The charges are dropped against Bree, who overcomes her fear of commitment and settles down with her cute lawyer, Trip (Scott Bakula), after he assures her that her tarnished past doesn’t bother him: “All those ugly details you’re talking about, they just prove that you’re human,” he says lovingly.
Lynette (Felicity Huffman) and Tom (Doug Savant), whose marriage seemed on the rocks, reconcile passionately in the middle of Wisteria Lane in the romantic glow of streetlights.
Preparations are afoot for the gala marriage of Renee (Vanessa Williams) and Ben (Charles Mesure), with all the expected hysteria and confusion.
For instance, en route to the ceremony in a stretch limo, Renee’s expensive wedding gown is soaked by pregnant Julie seated beside her, whose water inconveniently breaks. But with Gabrielle as an accomplice, Renee steals a replacement gown from a bridal store.
Then Julie (Andrea Lauren Bowen), the daughter of Susan (Teri Hatcher), gives birth at the hospital as, in cross-cuts, the wedding reception takes place and Karen breathes her last. Life, nuptials and death: a bittersweet confluence.
The ratings and heat that greeted “Desperate Housewives” eight years ago have faded during the series’ run. The season finale for its first year drew more than 30 million viewers, while, this season, the series has averaged 8.5 million each week.
But Sunday’s two-hour finale (whose second hour was written by series creator Marc Cherry) was a reminder of why “Desperate Housewives” struck such a chord with its arrival in fall 2004.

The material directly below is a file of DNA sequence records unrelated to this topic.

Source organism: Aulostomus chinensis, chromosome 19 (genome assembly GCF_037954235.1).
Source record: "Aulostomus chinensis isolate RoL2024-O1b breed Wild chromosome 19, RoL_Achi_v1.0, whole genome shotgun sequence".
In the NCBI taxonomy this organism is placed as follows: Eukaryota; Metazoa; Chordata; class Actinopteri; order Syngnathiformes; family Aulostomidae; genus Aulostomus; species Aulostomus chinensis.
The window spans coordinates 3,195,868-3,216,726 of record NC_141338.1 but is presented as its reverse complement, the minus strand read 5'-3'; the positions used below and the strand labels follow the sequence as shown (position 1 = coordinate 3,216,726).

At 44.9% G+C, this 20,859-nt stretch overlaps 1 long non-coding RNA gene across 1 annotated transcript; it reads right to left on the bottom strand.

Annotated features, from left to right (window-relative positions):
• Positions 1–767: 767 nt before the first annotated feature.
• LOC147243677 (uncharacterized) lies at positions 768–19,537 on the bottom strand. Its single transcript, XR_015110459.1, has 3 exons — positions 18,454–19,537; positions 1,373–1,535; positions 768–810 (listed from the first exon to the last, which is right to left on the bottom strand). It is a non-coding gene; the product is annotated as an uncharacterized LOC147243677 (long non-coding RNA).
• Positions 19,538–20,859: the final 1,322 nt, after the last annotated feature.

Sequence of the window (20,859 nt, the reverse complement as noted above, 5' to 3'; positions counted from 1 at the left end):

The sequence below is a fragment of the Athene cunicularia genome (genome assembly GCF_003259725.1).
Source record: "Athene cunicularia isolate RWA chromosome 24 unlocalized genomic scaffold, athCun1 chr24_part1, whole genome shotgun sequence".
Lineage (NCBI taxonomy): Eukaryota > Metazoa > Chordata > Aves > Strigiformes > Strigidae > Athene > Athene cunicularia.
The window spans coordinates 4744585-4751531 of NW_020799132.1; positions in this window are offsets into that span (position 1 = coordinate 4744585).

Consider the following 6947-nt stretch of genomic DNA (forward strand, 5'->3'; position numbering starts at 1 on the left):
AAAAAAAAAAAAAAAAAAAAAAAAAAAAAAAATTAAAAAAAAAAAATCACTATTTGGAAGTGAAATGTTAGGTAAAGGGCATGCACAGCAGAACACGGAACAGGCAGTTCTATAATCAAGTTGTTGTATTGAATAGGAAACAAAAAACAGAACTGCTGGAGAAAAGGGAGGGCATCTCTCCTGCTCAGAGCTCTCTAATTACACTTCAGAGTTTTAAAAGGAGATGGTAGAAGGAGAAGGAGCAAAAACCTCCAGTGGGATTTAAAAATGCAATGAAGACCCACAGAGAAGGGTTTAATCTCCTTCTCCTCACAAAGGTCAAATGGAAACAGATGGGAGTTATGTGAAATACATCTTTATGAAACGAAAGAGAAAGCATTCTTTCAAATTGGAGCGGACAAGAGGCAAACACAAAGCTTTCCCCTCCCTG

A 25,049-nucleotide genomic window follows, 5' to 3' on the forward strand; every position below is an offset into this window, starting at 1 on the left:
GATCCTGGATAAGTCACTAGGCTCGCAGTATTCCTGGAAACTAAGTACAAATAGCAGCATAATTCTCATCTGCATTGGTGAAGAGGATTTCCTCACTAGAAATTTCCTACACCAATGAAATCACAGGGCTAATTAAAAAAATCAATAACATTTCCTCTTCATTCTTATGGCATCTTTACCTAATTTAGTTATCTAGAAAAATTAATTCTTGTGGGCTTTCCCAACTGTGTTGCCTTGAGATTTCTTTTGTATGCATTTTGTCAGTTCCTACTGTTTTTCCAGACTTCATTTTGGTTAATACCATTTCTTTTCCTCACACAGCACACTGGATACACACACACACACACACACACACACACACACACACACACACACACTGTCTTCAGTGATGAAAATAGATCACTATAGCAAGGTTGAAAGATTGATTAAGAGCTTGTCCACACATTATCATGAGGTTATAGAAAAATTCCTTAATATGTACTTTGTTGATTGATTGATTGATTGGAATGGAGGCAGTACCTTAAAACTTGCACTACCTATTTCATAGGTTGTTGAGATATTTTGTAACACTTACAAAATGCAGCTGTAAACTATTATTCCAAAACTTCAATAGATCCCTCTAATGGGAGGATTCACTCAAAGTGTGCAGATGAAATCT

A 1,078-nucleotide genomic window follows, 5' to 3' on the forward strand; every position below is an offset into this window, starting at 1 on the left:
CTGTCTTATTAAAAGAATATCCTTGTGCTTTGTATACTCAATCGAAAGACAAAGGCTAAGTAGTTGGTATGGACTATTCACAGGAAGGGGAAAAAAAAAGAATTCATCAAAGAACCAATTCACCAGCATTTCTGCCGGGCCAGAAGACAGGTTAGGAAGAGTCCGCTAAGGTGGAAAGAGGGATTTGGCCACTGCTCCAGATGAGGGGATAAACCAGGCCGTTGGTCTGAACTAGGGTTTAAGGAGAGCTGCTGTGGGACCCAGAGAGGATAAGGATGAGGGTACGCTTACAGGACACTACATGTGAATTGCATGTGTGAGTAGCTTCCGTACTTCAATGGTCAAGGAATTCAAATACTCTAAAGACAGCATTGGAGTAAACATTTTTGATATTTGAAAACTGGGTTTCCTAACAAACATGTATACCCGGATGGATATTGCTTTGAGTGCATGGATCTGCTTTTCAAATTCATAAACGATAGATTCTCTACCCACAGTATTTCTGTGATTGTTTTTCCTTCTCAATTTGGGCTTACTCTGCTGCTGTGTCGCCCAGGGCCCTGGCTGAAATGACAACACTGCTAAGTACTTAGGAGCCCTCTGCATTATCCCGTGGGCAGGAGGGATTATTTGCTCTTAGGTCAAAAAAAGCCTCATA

It burst on the scene as a lighthearted souffle of blackmail, lust, adultery and sisterhood; as TV’s go-to address for sexy suburban angst. It hooked America from its first-place premiere airing when, among many twists, its series-long narrator (neighbor Mary Alice Young, portrayed by Brenda Strong) gave a play-by-play of her own suicide.
Then, as now, at the heart of this throbbing universe are the four titular housewives: overwrought career woman and weary mom Lynette; sexy, spoiled spitfire Gabrielle; goodhearted bubble-head Susan; and wired-too-tight homemaker Bree.
All of them have gone through so much, yet managed to stay rooted, as hordes of other characters came and went through the years. (Accelerating things, the time frame skipped forward by five years midway through the series’ eight-season run.)
But that’s all over. All four women (we are told) will soon scatter, living out their lives elsewhere, but happily.
The first to exit: Susan, the only member of the foursome who leaves without a partner by her side.
“Do I have one last torrid romance in me? Maybe,” she tells daughter Julie wistfully. “But I know if I am ever old and lonely, I can wrap myself up in all those memories (of life on Wisteria Lane), and I will be content.”
She has sold her home to a young married couple. But the wife, named Jennifer, confides misgivings at moving to the suburbs.